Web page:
LinkedIn Launches New Tools to Assist in Internal Career Progression

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LinkedIn’s looking to help people deal with the rise of generative AI, by adding new ways to assist in internal career advancement, and finding new roles within the organizations that they already work for.

First off, LinkedIn’s launching “Next Role Explorer”, which will provide a visualization of potential next roles to employees inside their company, based on their career goals.

LinkedIn career goal explorer

As you can see in this example, Next Role Explorer will show employees how they can progress their career into their desired role, based on other staff who’ve followed similar job journeys. It’ll also highlight the skills you have and need to make the switch.

As explained by LinkedIn:

“Say an employee is a data analyst, but wants to transition into a different area of the company. We’ll recommend new roles based on people who have made a similar job change and provide a personalized curriculum of content to start learning hard and soft skills relevant to the job. Or, if someone wants to be promoted in their current role, we can help by recommending the skills needed to advance to the next stage.

This is a key area where LinkedIn has the potential to provide real career value, as it’s the only platform that has a full track of career progressions, and is therefore the only app that’s able to showcase how different people have changed roles over time.

LinkedIn’s actually been working on variations of this for years, but has seemingly never been able to get it right, on a broader scale at least.

Back in 2014, journalist Kurt Wagner wrote about how LinkedIn showed him his likely career path, based on other people with similar backgrounds in the app. It wasn’t entirely accurate, but it was an interesting experiment to show how LinkedIn can utilize its troves of career data to help people better understand their potential career paths.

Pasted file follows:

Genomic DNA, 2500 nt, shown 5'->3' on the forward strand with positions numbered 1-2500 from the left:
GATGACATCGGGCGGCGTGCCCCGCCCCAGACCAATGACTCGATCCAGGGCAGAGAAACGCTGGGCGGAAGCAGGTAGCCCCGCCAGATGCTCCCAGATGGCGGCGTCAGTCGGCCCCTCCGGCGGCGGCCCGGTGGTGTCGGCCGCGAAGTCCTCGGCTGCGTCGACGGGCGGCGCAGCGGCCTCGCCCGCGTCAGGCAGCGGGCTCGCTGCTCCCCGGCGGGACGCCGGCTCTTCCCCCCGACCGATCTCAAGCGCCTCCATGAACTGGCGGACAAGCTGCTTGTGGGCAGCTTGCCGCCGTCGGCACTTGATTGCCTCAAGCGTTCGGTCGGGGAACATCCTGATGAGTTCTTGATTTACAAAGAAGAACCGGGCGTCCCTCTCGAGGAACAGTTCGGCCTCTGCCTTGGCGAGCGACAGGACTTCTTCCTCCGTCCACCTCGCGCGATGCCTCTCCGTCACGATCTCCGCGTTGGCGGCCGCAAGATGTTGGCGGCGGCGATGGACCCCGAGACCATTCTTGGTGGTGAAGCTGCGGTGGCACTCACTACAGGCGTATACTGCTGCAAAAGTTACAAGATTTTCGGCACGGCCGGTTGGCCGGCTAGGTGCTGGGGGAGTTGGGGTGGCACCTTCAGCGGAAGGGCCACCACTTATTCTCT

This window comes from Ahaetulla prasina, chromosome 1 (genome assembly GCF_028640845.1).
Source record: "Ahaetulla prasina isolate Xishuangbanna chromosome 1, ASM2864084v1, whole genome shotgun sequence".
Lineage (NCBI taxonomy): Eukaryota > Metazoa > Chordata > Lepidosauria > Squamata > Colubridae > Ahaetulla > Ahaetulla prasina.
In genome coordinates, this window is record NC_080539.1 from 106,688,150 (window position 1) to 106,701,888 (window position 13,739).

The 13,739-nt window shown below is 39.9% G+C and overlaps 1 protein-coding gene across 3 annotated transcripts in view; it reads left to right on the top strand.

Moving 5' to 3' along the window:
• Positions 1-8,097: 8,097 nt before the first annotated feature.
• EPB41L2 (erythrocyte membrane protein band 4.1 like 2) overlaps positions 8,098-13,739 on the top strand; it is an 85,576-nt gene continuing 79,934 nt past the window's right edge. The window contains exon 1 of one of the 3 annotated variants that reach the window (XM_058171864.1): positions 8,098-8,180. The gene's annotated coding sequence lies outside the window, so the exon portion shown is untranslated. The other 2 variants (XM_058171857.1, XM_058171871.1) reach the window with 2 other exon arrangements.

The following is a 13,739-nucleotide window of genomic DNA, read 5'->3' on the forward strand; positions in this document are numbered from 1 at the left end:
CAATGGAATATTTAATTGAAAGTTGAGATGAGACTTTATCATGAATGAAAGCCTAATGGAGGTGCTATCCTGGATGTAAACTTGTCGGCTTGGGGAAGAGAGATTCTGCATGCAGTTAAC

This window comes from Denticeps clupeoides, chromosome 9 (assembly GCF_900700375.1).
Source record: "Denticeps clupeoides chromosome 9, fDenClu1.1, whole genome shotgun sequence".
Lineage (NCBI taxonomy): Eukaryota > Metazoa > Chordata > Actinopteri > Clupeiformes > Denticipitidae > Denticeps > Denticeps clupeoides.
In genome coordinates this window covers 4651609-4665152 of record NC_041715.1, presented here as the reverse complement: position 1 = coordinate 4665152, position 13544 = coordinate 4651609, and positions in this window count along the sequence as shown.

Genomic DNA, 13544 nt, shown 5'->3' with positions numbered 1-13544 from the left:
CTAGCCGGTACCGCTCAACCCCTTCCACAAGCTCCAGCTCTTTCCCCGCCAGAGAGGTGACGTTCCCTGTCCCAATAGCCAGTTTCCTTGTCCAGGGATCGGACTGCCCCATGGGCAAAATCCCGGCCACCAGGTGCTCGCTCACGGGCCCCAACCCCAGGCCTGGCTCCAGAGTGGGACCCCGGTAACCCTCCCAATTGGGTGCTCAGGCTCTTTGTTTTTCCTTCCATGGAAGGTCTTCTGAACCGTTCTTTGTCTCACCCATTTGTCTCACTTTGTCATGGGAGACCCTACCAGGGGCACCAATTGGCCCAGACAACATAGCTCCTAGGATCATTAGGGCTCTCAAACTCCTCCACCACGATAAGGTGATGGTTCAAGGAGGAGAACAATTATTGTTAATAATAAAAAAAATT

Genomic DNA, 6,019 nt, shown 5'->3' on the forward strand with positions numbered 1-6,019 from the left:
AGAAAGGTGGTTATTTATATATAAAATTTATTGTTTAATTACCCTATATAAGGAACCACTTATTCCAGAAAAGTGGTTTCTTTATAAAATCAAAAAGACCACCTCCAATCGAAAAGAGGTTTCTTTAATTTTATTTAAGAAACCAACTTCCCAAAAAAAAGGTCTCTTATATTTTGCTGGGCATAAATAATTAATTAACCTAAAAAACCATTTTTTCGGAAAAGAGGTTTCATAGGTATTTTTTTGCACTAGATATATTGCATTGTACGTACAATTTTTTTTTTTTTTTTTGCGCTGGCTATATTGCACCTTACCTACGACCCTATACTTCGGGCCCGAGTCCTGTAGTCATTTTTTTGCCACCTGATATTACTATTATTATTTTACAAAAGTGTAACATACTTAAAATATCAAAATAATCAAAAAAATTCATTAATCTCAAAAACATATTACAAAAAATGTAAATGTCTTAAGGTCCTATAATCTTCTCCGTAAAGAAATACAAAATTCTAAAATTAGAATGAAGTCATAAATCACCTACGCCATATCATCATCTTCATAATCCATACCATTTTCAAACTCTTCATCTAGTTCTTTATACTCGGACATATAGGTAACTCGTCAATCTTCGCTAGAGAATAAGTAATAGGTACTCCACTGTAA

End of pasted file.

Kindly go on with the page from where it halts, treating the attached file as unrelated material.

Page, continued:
LinkedIn has also tried to show college students their likely career progression with its “LinkedIn University Finder” element, which it retired several years back.

I assume both of these activations weren’t entirely accurate for most people, which is why they didn’t stick around, but maybe this more confined version of the same, utilizing more specific insights among colleagues, will prove more directly valuable.

Though, of course, those results will be skewed if random people have tagged themselves as employees of your company. For example, Social Media Today has over 460 employees listed on LinkedIn. Which is, um, not close to accurate, but we can’t remove them as employees because LinkedIn doesn’t offer that functionality.

Seems like that could inhibit the accuracy of this career progression data.

In addition to this, LinkedIn’s also adding a new way for employees to share their interest in internal roles, which will enable them to get alerts for new internal job openings, and get guidance from LinkedIn Learning as to the skills that they’ll need for their desired role.

LinkedIn internal opportunities tracking

With many people looking at a career change, given the rise of generative AI, and the projected impacts that these tools can have on various markets, these new options could help to expand opportunities, and keep knowledgeable people within organizations.

On that front, LinkedIn’s also making 250 generative AI based courses available for free through to April 5th, as another means to help people evolve their careers.

Topics span across industries, roles and levels, from building GAI-literacy to making GAI-powered business investments.”

It’s difficult to predict the full disruption that AI tools will cause, but many people are now re-assessing their future opportunities, and looking at other options.

These new tools will provide more guidance in this respect.

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